I have returned from the Personal Democracy Forum conference in New York City, and am feeling particularly excited from the energy and enthusiasm that was prevalent throughout the event. I met some very interesting people and all of them “got” the concept of CampaignLever immediately. Of course, these are people doing work in this field already, and don’t necessarily represent my target audience of grassroots activist groups on a tiny budget.
Larry Lessig gave one of the first morning talks, titled “Free Culture, Free Politics.” His presentation was nearly as engaging as his famous Free Culture one (you have to watch this if you haven’t already). Lessig is thinking forward and addressing a lot of issues which need to be taken action on now in order to preserve an open culture in the future, as opposed to a controlled and proprietary one that we are currently heading toward.
Lessig made it very clear (and I applaud him for doing so) that supporting copyright is not an either/or issue; he is not against the concept of copyright. Rather, he argues that we need a more nuanced view on copyright where limitations in certain kinds of media or contexts is upheld. The most compelling example he gave were televised political debates, which some major networks are trying to control the distribution and third-party use of. He also pointed out that nearly all of the major democrat presidential candidates have come out in support of placing the presidential political debates in the public domain or otherwise not restricting the use of them. The main exception to this was Sen. Hillary Clinton, who has been disconcertingly silent on this issue. Lessig also pointed out that “fair use” rights only guarantee one the right to hire an attorney and slog through years of litigation when a copyright holder wishes to interpret fair use in light of their own interests.
Seth Godin gave a top-notch and entertaining presentation as well. Godin discussed how the old methods of marketing and advertising (i.e, buying eyeballs for large sums of money by interrupting people) is offering diminishing returns by the day, and that this also applies to political marketing. He gave a wonderful metaphor to demonstrate what’s wrong with the current process (I’m paraphrasing below):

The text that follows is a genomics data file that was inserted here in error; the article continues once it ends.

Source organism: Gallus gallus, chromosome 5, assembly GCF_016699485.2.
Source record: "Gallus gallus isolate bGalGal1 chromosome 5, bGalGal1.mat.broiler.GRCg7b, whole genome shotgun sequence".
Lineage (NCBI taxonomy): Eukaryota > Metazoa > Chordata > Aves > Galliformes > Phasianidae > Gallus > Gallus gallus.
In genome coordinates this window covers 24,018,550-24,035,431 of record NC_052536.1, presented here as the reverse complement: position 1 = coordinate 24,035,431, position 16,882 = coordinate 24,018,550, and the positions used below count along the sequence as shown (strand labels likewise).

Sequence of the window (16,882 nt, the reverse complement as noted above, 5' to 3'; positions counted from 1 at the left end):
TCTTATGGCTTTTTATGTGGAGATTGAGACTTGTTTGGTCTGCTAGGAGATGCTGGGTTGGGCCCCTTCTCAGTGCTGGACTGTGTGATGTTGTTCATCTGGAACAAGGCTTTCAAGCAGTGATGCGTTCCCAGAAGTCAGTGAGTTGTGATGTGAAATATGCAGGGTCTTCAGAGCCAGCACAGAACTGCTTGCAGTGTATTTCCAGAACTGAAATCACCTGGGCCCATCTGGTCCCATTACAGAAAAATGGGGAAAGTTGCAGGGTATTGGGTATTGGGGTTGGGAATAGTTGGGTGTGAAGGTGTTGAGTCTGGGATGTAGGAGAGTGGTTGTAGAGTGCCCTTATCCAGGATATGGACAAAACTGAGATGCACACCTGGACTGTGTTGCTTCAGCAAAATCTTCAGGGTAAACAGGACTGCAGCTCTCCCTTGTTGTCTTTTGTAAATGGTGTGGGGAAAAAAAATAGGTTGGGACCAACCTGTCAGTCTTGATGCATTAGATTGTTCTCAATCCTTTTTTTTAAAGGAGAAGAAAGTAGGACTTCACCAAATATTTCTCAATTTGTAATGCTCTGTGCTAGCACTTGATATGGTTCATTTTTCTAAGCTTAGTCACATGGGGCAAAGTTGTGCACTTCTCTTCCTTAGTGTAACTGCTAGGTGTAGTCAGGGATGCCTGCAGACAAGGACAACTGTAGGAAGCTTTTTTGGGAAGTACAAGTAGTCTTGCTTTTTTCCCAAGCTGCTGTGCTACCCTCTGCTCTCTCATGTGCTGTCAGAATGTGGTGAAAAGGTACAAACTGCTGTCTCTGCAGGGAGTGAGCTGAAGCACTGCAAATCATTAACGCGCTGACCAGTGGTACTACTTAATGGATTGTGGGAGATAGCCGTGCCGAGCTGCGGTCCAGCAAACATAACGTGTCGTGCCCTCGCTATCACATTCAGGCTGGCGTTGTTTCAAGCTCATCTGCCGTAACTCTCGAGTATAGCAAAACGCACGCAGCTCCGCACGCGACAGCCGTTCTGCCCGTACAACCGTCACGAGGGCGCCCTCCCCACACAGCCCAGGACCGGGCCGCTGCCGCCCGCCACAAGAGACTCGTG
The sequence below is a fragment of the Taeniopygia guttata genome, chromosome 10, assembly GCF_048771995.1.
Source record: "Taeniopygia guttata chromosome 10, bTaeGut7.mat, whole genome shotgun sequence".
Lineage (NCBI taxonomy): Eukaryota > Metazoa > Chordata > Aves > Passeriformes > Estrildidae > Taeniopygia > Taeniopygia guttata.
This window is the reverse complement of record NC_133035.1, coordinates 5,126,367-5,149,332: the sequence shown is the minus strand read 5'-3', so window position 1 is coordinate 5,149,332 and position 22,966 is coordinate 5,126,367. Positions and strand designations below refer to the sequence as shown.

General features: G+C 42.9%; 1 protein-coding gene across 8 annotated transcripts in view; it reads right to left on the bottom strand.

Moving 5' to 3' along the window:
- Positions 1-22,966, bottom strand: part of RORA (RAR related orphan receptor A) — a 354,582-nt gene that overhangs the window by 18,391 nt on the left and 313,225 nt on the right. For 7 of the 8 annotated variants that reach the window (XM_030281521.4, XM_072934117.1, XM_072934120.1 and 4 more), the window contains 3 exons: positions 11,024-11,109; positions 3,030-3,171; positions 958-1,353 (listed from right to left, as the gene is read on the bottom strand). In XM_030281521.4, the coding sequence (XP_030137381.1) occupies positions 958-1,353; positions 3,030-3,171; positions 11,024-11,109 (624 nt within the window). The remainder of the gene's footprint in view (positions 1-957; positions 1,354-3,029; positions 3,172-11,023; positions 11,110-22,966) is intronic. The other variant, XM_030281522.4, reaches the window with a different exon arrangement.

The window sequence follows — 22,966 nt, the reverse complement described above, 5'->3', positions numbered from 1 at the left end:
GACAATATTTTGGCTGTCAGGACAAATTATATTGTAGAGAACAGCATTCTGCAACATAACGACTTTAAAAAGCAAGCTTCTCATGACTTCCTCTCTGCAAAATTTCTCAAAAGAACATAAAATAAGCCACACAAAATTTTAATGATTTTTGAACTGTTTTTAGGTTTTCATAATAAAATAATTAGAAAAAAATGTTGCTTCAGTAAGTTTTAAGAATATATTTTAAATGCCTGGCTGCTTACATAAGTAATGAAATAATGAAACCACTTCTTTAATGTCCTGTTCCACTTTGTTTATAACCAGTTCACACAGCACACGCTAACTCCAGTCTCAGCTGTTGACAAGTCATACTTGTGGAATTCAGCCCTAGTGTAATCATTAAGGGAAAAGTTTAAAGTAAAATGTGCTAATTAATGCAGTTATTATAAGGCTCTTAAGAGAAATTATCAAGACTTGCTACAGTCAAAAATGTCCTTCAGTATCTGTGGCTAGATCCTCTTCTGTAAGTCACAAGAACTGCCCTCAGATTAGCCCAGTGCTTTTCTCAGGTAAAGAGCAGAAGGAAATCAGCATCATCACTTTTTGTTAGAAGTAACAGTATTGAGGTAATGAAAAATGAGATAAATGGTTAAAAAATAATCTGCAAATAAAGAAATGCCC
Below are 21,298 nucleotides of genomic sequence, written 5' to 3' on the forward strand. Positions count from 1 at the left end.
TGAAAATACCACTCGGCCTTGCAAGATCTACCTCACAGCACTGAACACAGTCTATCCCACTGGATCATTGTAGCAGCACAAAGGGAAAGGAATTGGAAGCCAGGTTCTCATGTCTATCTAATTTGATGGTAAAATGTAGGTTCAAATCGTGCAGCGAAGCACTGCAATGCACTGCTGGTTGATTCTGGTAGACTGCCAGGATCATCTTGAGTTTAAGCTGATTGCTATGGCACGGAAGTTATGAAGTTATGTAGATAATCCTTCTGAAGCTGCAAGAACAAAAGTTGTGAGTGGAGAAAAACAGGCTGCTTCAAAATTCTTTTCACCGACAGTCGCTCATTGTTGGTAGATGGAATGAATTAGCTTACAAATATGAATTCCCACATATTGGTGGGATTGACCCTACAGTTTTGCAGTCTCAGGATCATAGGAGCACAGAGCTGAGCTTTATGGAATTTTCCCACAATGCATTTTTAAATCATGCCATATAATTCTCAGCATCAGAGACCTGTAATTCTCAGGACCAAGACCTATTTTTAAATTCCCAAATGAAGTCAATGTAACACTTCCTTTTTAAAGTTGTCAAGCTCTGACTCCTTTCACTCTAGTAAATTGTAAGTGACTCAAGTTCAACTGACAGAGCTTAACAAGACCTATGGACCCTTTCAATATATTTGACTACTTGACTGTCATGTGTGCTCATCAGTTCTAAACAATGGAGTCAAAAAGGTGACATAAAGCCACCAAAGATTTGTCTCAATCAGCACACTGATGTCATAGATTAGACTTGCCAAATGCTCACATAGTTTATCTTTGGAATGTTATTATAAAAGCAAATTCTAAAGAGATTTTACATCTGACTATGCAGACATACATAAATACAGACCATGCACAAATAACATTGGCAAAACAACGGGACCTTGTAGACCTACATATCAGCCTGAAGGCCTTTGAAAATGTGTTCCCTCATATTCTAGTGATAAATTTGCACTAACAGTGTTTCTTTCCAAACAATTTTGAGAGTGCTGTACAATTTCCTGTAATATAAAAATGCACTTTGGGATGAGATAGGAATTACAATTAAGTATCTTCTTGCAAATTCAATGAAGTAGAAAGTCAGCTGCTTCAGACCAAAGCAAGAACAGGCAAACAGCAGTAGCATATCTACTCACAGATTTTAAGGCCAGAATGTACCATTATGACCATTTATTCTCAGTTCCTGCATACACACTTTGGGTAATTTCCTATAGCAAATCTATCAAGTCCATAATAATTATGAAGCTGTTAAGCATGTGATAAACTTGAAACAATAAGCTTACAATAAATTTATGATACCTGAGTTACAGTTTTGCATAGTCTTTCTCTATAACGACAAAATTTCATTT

How NOT to Get Married:
Go into a singles bar, walk up to the first potential mate you see and propose to them. If this fails, try another person, and so on.
Godin noted that political campaigns are doing effectively the same thing thing to voters, yelling their message to everyone they can interrupt, when rather what they need to do is to take things slower and start going on “dates” with people to build a relationship where permission is given to go on future dates and finally to get married (i.e, buy the product or vote for the candidate, volunteer with the campaign, etc).
So what could have been better? At the very end of the conference there was a panel discussion by the technology leaders of several presidential campaigns. This was boring as hell – all each person on the panel did was make inside references to the their work and processes and talk primarily to each other, not the audience. Nothing insightful came out of the panel as far as I could tell, and after a half hour or so I simply left to attend the post-conference cocktail party a bit early.
There was a good amount of professional networking going on during the breaks and afterwards, but I would have liked there to be more breaks to allow more of this kind of thing. The cocktail party afterwards was overcrowded and extremely loud. In my estimation, there were upwards of 300+ people in attendance (Update: the official conference count was over 800!).
Overall, though, this conference was definitely a worthwhile event, and reasonably convenient to me, being on the East Coast. I’m certainly planning to attend the next one, and hope to have a compelling, working product to demo and share with the attendees.